They produce and maintain the matrix

26

What type of tissue is perichondrium?

A dense connective tissue

27

What do the fibroblast-like cells of the perichondrium give rise to?

Flat, newly formed chondroblasts

28

What do chondroblasts secrete?

Matrix components

29

What eventually happens to chondroblasts?

They round up to develop chondrocytes

30

What is the result of the formation of chondrocytes from chondroblasts?

The formation of cartilage

31

What is the cartilaginous growth from the periphery known as?

Appositional growth

32

What may happen to chondrocytes deeper in the cartilage?

They may divide and give rise to isogenous groups by mitosis

33

What is the result of deposition of further matrix by the isogenous groups formed deeper in the matrix?

Interstital growth

34

What happens to the cells of isogenous groups as they lay down further matrix?

They separate

35

How can you tell when chondrocytes have recently divided?

They are close together

36

What features of cartilage permit resilience to varying pressure levels?

#NAME?

37

Why does territoral matrix tend to stain darker with H&E stain than interterritoral matrix?

It is more highly sulphated

38

What directs the synthetic activity of chondrocytes?

Pressure loads applied lead to the cartilage creating mechanical, electrical and chemical signals

39

What is the precursor of most bones?

A hyaline cartilage model or template

40

What happens to the hyaline cartilage model for bones?

It’s mineralised to form bone

41

What happens to the hyaline cartilage of developing tarsal bones?

It will ossify

42

What is not present at articulating surfaces?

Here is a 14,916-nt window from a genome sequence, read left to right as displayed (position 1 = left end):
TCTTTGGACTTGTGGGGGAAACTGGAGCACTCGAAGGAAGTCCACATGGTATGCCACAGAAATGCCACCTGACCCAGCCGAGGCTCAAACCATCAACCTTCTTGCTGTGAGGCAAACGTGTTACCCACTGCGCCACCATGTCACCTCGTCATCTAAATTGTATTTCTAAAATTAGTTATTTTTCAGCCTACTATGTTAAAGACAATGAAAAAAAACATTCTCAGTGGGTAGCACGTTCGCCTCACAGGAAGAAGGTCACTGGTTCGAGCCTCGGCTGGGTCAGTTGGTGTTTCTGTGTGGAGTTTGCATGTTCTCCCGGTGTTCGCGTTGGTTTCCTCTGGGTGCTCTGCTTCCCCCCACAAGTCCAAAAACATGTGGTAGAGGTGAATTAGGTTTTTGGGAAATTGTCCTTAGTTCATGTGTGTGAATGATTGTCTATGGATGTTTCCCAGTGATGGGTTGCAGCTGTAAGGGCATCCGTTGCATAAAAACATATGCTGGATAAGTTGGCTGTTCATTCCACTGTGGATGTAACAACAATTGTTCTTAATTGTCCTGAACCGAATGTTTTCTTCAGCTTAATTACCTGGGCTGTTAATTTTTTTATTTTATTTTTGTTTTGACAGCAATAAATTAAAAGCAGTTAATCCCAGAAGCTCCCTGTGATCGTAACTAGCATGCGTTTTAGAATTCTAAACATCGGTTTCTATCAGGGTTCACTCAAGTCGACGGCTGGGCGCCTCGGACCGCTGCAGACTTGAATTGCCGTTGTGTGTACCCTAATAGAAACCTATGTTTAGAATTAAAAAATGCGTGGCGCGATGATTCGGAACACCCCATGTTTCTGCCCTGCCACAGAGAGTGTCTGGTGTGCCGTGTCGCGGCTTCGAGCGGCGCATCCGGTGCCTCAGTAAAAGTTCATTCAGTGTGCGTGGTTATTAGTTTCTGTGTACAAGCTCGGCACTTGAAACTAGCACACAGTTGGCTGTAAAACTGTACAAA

Perichondrium

43

Where is perichondrium found?

At non-articulating surfaces and contributing to developing joint capsule

44

How is hyaline cartilage positioned at the end of a long bone that hasn’t finished developing?

It lines the articulating surface of the bone, and forms the epiphyseal growth plates

45

What is the epiphysis?

The head of bone

46

What is found at the epiphysis?

Spongy/cancellous bone, with compact bone at sides

47

What does the growth plate separate?

The epiphysis and metaphysis

48

What is the metaphysis?

The wide region between the epiphysis and diaphysis

49

What is the diaphysis?

The shaft of the bone

50

Where do the chondrocytes of the cartilage at the epiphyseal edge of long bones lie?

In lacuna

51

Is the articular surface of bone smooth or rough?

Smooth

52

What is the advantage of the articular surface of bone being very smooth?

Provides relatively friction free articulation

53

What is the articular surface of long bone composed of?

Hyaline cartilage without perichondrium

54

What is the advantage of the irregular boundary between articular cartilage and underlying bone?